A Deafening Glory: On Sound Of Metal And The Hell Of Noise

Darius Marder's bold debut Sound of Metal asks the viewer to understand rock and deafness as two contradictory things – but it's a complex history, finds Soma Ghosh

‘Life is noise,’ reads the strapline to Darius Marder’s directorial debut Sound of Metal, an unorthodox drama about a drummer who loses his hearing. It opens with screeching, turbulent guitar feedback, as a grunge heavy metal duo perform a quaking gig. Lou (a nervy performance by Olivia Cooke), lead singer and guitarist, screams orgasmically: ‘Purify!’ Her lover, Ruben (an acting masterclass in wild-man sensitivity by Riz Ahmed), drums like a stoned wizard, wreathed in a halo of spit and sweat. To these two, silence might feel like death – and death haunts their love and art; a tattoo of crossed pistols on Reuben’s chest reads ‘Please kill me’. Yet this film asserts the beauty of silence. The sound design immerses us in the surf of Ruben’s ears, forcing the undeaf onto Marder’s subtitles, or leaving hearing suspended, making us question how we use noise to avoid life.

Our worship of the physicality of rock has silenced the deafness in our midst, though deaf artists have shaped Romantic music since Beethoven. Yet the ability to feel sound differently contributes to the trippy, ferocious and delicate sounds created by The Beach Boys’ Brian Wilson, The Who and Neil Young, whose tinnitus produced his Harvest Moon, in 1992, as a relief from unbearable loudness: a bright and dreamy album, chiming with steel guitar.

In Sound of Metal, Riz Ahmed, gleaming yet gaunt, embodies the archetype adulated by ableist rock myths. His eager, elfin face, beautiful biceps and bony intensity assure all comers that he’s fine, he’s cool, he’s on it. Ableism, with its love of the superhuman body, glamorises damage, as long as it stands, or staggers, on its own two feet. Wheelchairs and hearing aids aren’t sexy, but we adore seeing another human wreck themselves on drugs or fucking, in pursuit, supposedly, of higher insights. Sound of Metal isn’t simply a deaf memoir, nor a critique of ableism, though it’s partly both those things. Marder, who has the photographic eye of a poet and the generous mind of a novelist, embeds a deeper layer of trauma in the film. In a somewhat messy move that gives this quiet film a lot to say – perhaps too much – he makes Ruben a recovering addict, underscoring the lure of noise in the precarious haven the drummer has created for himself.

Lou and Ruben live in a silver camper van. Lou bears the scars of self-harming. Ruben’s sobriety is fragile. They wake daily to green juices and yoga squats and slow-dance to Delta Blues records. The scenes on-tour are Marder at his best: an Americana rock pastoral of highway concert dives, algae green meadows and morning sunlight rippling over Lou’s red hair like a William Egglestone photograph. Then, almost overnight, Ruben is out of the band, out of the album deal and, as he puts it ‘fucking deaf!’ Lou, looking scared, splits. Ruben embarks on a quest to retrieve his hearing and win back his woman.

Ruben’s fears echo other fates in rock, whether it’s cutting down on live performances like Ozzy Osbourne and Eric Clapton or being dropped like Brian Johnson, who was forced to leave ACDC by impending total deafness. Phil Collins, in a scene identical to Ruben, innocently attempted to escape his career-ending deafness by unpopping his ears. In 1967, The Who’s Keith Moon packed his drums with ten times their usual gunpowder, on American television. They exploded, and Pete Townshend went deaf in one ear. In 1976, the band went on to damage the rest of their hearing by staging the loudest ever gig at the time, registering over 126 decibels. In 1980, ACDC’s Back in Black tour whacked 130 decibels; in 1996, Leftfield cracked the ceiling at Brixton Academy with 137; Sleazy Joe thundered over 142 decibels in 2009. These days, some bands, like Pearl Jam, hand out ear plugs, but extreme noise feels like a necessary risk in rock, a counterpart to ‘the mystical black energy’ of addiction and its associated ‘emotional terrorism’ described by Red Hot Chilli Pepper’s Anthony Keidis, in his memoir Scar Tissue. Keidis, too, became aware of tinnitus after a single gig, writing of his ‘permanent ear damage… one of the hardest things to cure.’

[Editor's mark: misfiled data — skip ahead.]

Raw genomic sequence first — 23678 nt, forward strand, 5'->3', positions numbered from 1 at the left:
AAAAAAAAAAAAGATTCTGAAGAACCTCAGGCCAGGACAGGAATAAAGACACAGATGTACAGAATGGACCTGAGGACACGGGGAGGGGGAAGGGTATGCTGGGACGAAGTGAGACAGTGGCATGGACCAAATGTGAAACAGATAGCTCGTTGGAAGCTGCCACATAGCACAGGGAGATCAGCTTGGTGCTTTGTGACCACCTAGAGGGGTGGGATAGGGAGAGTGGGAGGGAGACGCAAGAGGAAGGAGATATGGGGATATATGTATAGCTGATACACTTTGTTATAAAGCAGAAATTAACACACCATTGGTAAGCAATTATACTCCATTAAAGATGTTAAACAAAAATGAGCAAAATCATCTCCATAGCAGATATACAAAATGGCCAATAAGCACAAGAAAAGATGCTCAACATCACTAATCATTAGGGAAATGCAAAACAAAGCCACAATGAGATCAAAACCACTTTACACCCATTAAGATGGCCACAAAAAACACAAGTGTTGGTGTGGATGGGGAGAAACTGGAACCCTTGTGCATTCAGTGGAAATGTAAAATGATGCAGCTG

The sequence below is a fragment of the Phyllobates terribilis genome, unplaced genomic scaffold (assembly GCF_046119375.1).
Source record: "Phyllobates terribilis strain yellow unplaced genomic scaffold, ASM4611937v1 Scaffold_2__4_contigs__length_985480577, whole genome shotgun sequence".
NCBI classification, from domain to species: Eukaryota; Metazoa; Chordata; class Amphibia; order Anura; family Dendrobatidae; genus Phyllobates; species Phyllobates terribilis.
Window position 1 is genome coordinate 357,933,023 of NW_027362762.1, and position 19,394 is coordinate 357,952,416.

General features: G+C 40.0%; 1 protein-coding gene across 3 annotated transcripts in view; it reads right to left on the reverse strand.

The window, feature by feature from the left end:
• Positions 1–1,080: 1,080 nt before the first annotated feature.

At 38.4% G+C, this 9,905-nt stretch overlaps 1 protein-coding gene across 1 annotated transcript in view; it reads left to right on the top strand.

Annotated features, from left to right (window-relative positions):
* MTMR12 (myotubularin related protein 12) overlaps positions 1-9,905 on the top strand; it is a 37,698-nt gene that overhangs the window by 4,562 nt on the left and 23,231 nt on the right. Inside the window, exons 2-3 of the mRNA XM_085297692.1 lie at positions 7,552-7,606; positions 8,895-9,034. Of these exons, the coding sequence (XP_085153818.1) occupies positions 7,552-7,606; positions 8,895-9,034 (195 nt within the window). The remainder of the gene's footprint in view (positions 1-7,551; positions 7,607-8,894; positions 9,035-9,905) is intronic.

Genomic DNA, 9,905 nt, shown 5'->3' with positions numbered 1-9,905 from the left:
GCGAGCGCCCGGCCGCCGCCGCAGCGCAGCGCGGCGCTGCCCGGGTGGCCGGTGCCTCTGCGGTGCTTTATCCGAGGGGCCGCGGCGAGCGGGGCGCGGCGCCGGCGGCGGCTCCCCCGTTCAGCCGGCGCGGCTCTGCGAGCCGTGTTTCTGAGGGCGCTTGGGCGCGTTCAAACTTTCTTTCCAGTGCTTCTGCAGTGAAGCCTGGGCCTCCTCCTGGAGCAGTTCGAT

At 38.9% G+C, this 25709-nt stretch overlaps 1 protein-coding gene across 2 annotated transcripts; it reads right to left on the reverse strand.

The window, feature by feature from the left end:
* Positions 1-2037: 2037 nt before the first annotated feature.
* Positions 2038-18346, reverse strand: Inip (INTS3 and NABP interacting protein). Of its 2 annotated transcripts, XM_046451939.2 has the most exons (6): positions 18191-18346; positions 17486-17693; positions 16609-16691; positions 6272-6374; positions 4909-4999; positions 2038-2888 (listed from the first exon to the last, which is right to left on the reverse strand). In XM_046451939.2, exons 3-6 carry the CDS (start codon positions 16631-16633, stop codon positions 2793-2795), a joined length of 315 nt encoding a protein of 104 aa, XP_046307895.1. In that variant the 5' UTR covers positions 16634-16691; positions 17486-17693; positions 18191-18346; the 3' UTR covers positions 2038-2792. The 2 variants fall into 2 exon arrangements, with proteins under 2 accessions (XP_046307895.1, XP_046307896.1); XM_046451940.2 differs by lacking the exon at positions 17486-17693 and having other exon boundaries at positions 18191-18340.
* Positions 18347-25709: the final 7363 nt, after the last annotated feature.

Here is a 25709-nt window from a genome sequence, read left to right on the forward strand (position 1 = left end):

The original deaf rock star with an identity crisis was Ludwig Van Beethoven. He scorned court etiquette in Vienna and threw rock n’ roll tantrums, refusing to play on command. Mozart had eaten in the kitchen, but Beethoven demanded a seat at the royal table. He glowered at parties, looking, his contemporary composer Luigi Cherubini famously remarked at the time, ‘like an unlicked bear cub.’ When Beethoven’s hearing began to fail, the higher notes were lost, the darker ones predominated. Composing, he would put a pencil in his mouth and touch the piano’s soundboard to feel its vibration. Shame and glory are the twin toxins of rock, and Ludwig was ashamed. In 1802, he wrote a letter to his brothers, explaining his decision, at 29, to commit suicide:

Ah, how could I possibly admit such an infirmity in the one sense which should have been more perfect in me than in others, a sense which I once possessed in highest perfection?